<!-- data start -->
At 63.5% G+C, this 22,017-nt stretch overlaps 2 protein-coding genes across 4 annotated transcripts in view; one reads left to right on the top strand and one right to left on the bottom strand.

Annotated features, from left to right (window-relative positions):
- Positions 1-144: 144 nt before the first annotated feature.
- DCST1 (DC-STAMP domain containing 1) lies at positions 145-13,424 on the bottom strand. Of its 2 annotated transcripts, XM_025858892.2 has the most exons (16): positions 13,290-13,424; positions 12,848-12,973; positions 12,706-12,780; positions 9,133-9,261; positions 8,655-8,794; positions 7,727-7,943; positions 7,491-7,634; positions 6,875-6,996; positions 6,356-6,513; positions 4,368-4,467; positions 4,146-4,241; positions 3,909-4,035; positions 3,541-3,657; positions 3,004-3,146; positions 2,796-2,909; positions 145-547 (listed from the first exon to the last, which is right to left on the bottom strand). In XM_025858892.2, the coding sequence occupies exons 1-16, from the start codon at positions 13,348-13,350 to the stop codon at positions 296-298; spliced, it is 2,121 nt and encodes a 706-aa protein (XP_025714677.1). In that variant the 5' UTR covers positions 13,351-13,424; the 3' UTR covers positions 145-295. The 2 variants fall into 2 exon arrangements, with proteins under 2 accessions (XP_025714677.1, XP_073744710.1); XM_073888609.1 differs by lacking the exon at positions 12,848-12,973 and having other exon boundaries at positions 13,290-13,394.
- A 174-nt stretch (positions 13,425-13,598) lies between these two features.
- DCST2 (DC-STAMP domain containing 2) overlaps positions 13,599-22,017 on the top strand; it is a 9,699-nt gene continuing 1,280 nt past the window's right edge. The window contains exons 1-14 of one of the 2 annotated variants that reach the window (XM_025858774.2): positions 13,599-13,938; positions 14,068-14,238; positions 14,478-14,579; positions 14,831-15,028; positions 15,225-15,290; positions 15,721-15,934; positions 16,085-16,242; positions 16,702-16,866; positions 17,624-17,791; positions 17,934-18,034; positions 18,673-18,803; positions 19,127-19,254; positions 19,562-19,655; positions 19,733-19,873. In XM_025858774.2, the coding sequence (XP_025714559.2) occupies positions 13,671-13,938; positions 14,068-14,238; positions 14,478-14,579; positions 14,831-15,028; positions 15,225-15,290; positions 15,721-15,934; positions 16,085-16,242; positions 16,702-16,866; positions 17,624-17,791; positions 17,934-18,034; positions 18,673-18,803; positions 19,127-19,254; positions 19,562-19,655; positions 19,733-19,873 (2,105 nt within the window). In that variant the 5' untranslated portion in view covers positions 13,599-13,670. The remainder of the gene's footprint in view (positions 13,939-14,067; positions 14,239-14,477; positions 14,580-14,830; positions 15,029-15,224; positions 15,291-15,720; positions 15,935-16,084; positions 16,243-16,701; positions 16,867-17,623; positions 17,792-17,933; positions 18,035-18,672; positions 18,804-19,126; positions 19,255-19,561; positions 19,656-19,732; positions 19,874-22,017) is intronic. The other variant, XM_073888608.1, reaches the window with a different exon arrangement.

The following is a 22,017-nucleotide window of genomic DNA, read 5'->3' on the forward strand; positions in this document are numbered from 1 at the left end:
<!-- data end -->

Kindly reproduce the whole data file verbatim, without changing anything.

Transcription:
At 63.5% G+C, this 22,017-nt stretch overlaps 2 protein-coding genes across 4 annotated transcripts in view; one reads left to right on the top strand and one right to left on the bottom strand.

Annotated features, from left to right (window-relative positions):
- Positions 1-144: 144 nt before the first annotated feature.
- DCST1 (DC-STAMP domain containing 1) lies at positions 145-13,424 on the bottom strand. Of its 2 annotated transcripts, XM_025858892.2 has the most exons (16): positions 13,290-13,424; positions 12,848-12,973; positions 12,706-12,780; positions 9,133-9,261; positions 8,655-8,794; positions 7,727-7,943; positions 7,491-7,634; positions 6,875-6,996; positions 6,356-6,513; positions 4,368-4,467; positions 4,146-4,241; positions 3,909-4,035; positions 3,541-3,657; positions 3,004-3,146; positions 2,796-2,909; positions 145-547 (listed from the first exon to the last, which is right to left on the bottom strand). In XM_025858892.2, the coding sequence occupies exons 1-16, from the start codon at positions 13,348-13,350 to the stop codon at positions 296-298; spliced, it is 2,121 nt and encodes a 706-aa protein (XP_025714677.1). In that variant the 5' UTR covers positions 13,351-13,424; the 3' UTR covers positions 145-295. The 2 variants fall into 2 exon arrangements, with proteins under 2 accessions (XP_025714677.1, XP_073744710.1); XM_073888609.1 differs by lacking the exon at positions 12,848-12,973 and having other exon boundaries at positions 13,290-13,394.
- A 174-nt stretch (positions 13,425-13,598) lies between these two features.
- DCST2 (DC-STAMP domain containing 2) overlaps positions 13,599-22,017 on the top strand; it is a 9,699-nt gene continuing 1,280 nt past the window's right edge. The window contains exons 1-14 of one of the 2 annotated variants that reach the window (XM_025858774.2): positions 13,599-13,938; positions 14,068-14,238; positions 14,478-14,579; positions 14,831-15,028; positions 15,225-15,290; positions 15,721-15,934; positions 16,085-16,242; positions 16,702-16,866; positions 17,624-17,791; positions 17,934-18,034; positions 18,673-18,803; positions 19,127-19,254; positions 19,562-19,655; positions 19,733-19,873. In XM_025858774.2, the coding sequence (XP_025714559.2) occupies positions 13,671-13,938; positions 14,068-14,238; positions 14,478-14,579; positions 14,831-15,028; positions 15,225-15,290; positions 15,721-15,934; positions 16,085-16,242; positions 16,702-16,866; positions 17,624-17,791; positions 17,934-18,034; positions 18,673-18,803; positions 19,127-19,254; positions 19,562-19,655; positions 19,733-19,873 (2,105 nt within the window). In that variant the 5' untranslated portion in view covers positions 13,599-13,670. The remainder of the gene's footprint in view (positions 13,939-14,067; positions 14,239-14,477; positions 14,580-14,830; positions 15,029-15,224; positions 15,291-15,720; positions 15,935-16,084; positions 16,243-16,701; positions 16,867-17,623; positions 17,792-17,933; positions 18,035-18,672; positions 18,804-19,126; positions 19,255-19,561; positions 19,656-19,732; positions 19,874-22,017) is intronic. The other variant, XM_073888608.1, reaches the window with a different exon arrangement.

The following is a 22,017-nucleotide window of genomic DNA, read 5'->3' on the forward strand; positions in this document are numbered from 1 at the left end: